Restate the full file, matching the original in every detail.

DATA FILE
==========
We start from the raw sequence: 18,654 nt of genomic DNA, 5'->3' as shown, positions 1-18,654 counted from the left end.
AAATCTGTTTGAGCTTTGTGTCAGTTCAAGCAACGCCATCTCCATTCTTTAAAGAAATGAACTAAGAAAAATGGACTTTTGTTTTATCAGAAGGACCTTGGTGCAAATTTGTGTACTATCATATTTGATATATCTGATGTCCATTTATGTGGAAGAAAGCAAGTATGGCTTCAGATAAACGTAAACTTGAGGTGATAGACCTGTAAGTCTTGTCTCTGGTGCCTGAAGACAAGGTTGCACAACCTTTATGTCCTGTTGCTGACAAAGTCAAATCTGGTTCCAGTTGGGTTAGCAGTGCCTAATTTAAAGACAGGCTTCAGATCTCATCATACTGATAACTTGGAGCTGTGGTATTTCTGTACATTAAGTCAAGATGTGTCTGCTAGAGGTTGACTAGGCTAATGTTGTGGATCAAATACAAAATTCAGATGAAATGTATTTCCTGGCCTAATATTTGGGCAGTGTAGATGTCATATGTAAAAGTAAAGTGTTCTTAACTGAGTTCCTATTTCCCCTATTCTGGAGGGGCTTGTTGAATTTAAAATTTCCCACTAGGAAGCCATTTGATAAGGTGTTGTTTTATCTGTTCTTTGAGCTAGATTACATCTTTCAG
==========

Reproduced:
We start from the raw sequence: 18,654 nt of genomic DNA, 5'->3' as shown, positions 1-18,654 counted from the left end.
AAATCTGTTTGAGCTTTGTGTCAGTTCAAGCAACGCCATCTCCATTCTTTAAAGAAATGAACTAAGAAAAATGGACTTTTGTTTTATCAGAAGGACCTTGGTGCAAATTTGTGTACTATCATATTTGATATATCTGATGTCCATTTATGTGGAAGAAAGCAAGTATGGCTTCAGATAAACGTAAACTTGAGGTGATAGACCTGTAAGTCTTGTCTCTGGTGCCTGAAGACAAGGTTGCACAACCTTTATGTCCTGTTGCTGACAAAGTCAAATCTGGTTCCAGTTGGGTTAGCAGTGCCTAATTTAAAGACAGGCTTCAGATCTCATCATACTGATAACTTGGAGCTGTGGTATTTCTGTACATTAAGTCAAGATGTGTCTGCTAGAGGTTGACTAGGCTAATGTTGTGGATCAAATACAAAATTCAGATGAAATGTATTTCCTGGCCTAATATTTGGGCAGTGTAGATGTCATATGTAAAAGTAAAGTGTTCTTAACTGAGTTCCTATTTCCCCTATTCTGGAGGGGCTTGTTGAATTTAAAATTTCCCACTAGGAAGCCATTTGATAAGGTGTTGTTTTATCTGTTCTTTGAGCTAGATTACATCTTTCAG